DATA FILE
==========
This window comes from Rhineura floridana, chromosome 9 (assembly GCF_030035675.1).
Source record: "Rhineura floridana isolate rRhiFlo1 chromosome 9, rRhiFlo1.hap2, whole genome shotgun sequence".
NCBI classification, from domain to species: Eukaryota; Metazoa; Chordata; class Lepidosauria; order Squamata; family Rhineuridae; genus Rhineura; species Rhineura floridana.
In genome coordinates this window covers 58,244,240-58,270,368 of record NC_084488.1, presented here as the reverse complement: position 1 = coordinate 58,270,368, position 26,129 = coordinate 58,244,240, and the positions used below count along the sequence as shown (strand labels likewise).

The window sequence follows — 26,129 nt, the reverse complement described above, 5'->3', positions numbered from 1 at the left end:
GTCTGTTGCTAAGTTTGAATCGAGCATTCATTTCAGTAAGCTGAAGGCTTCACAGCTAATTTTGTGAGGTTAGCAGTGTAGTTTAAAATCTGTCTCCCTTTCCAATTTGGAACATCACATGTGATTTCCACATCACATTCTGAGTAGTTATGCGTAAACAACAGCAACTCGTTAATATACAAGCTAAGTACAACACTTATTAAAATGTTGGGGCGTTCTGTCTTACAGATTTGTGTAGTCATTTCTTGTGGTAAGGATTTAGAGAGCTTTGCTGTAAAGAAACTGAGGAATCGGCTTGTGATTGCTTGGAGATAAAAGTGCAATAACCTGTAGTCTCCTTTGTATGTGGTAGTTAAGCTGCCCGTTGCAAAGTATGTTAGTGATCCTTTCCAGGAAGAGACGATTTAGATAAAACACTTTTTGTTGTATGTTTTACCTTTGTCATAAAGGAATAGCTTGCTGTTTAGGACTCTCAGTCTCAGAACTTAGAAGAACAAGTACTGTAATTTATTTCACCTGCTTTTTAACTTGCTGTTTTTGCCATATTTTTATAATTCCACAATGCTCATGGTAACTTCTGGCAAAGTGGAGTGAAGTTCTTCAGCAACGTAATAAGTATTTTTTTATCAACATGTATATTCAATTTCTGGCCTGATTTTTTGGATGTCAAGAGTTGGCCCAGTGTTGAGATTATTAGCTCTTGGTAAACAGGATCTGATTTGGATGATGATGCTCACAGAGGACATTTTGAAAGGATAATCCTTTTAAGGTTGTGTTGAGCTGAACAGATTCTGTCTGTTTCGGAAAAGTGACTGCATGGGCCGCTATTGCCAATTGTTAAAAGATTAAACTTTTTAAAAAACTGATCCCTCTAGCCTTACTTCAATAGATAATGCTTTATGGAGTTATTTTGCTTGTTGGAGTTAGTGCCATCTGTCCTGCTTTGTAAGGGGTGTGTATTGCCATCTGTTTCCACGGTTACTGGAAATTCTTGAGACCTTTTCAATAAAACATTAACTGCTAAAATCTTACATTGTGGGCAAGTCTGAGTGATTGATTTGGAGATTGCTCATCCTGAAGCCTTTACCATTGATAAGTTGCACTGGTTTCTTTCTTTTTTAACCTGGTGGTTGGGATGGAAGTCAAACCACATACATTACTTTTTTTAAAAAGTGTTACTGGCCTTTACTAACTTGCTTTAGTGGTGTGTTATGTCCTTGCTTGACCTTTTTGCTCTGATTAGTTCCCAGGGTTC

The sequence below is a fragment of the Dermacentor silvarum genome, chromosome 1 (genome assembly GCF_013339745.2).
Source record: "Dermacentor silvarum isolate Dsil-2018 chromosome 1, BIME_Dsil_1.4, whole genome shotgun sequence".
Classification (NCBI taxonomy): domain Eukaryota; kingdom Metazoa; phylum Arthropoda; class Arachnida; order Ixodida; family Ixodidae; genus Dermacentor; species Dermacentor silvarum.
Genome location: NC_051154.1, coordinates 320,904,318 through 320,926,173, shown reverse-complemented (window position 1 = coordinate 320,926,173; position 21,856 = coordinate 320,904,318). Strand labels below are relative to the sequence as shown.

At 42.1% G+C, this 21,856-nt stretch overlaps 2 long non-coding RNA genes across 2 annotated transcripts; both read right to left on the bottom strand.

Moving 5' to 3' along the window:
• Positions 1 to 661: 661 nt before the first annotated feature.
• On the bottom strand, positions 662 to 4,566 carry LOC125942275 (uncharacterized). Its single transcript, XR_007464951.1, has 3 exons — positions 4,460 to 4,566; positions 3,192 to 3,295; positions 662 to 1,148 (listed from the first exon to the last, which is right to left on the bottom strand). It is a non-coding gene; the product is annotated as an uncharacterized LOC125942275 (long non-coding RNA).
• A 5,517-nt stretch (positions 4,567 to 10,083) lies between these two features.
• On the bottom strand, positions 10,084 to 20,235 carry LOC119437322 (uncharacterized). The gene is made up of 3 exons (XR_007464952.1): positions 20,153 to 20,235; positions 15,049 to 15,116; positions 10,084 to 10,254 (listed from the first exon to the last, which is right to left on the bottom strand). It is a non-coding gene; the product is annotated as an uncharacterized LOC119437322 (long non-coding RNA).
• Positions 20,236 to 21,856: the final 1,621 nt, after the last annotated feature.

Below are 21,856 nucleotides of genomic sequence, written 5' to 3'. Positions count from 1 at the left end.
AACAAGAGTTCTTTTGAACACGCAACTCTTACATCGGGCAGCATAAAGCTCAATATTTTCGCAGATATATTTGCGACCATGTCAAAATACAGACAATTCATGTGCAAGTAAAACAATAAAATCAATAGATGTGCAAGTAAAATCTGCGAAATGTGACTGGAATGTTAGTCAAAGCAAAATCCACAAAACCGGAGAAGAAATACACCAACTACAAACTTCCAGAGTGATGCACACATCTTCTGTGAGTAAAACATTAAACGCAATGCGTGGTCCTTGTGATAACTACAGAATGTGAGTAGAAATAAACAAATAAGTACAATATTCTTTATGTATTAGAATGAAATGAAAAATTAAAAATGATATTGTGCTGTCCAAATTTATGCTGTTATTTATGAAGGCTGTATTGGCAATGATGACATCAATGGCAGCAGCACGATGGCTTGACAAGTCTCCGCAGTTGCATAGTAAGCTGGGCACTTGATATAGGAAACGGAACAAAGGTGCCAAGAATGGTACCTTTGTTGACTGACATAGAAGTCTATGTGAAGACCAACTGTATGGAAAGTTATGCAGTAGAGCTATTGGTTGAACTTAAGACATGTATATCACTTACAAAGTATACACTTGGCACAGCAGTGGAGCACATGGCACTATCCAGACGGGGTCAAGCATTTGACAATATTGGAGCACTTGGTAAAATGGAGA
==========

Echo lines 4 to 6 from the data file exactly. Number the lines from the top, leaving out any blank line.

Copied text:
In genome coordinates this window covers 58,244,240-58,270,368 of record NC_084488.1, presented here as the reverse complement: position 1 = coordinate 58,270,368, position 26,129 = coordinate 58,244,240, and the positions used below count along the sequence as shown (strand labels likewise).

The window sequence follows — 26,129 nt, the reverse complement described above, 5'->3', positions numbered from 1 at the left end:
GTCTGTTGCTAAGTTTGAATCGAGCATTCATTTCAGTAAGCTGAAGGCTTCACAGCTAATTTTGTGAGGTTAGCAGTGTAGTTTAAAATCTGTCTCCCTTTCCAATTTGGAACATCACATGTGATTTCCACATCACATTCTGAGTAGTTATGCGTAAACAACAGCAACTCGTTAATATACAAGCTAAGTACAACACTTATTAAAATGTTGGGGCGTTCTGTCTTACAGATTTGTGTAGTCATTTCTTGTGGTAAGGATTTAGAGAGCTTTGCTGTAAAGAAACTGAGGAATCGGCTTGTGATTGCTTGGAGATAAAAGTGCAATAACCTGTAGTCTCCTTTGTATGTGGTAGTTAAGCTGCCCGTTGCAAAGTATGTTAGTGATCCTTTCCAGGAAGAGACGATTTAGATAAAACACTTTTTGTTGTATGTTTTACCTTTGTCATAAAGGAATAGCTTGCTGTTTAGGACTCTCAGTCTCAGAACTTAGAAGAACAAGTACTGTAATTTATTTCACCTGCTTTTTAACTTGCTGTTTTTGCCATATTTTTATAATTCCACAATGCTCATGGTAACTTCTGGCAAAGTGGAGTGAAGTTCTTCAGCAACGTAATAAGTATTTTTTTATCAACATGTATATTCAATTTCTGGCCTGATTTTTTGGATGTCAAGAGTTGGCCCAGTGTTGAGATTATTAGCTCTTGGTAAACAGGATCTGATTTGGATGATGATGCTCACAGAGGACATTTTGAAAGGATAATCCTTTTAAGGTTGTGTTGAGCTGAACAGATTCTGTCTGTTTCGGAAAAGTGACTGCATGGGCCGCTATTGCCAATTGTTAAAAGATTAAACTTTTTAAAAAACTGATCCCTCTAGCCTTACTTCAATAGATAATGCTTTATGGAGTTATTTTGCTTGTTGGAGTTAGTGCCATCTGTCCTGCTTTGTAAGGGGTGTGTATTGCCATCTGTTTCCACGGTTACTGGAAATTCTTGAGACCTTTTCAATAAAACATTAACTGCTAAAATCTTACATTGTGGGCAAGTCTGAGTGATTGATTTGGAGATTGCTCATCCTGAAGCCTTTACCATTGATAAGTTGCACTGGTTTCTTTCTTTTTTAACCTGGTGGTTGGGATGGAAGTCAAACCACATACATTACTTTTTTTAAAAAGTGTTACTGGCCTTTACTAACTTGCTTTAGTGGTGTGTTATGTCCTTGCTTGACCTTTTTGCTCTGATTAGTTCCCAGGGTTC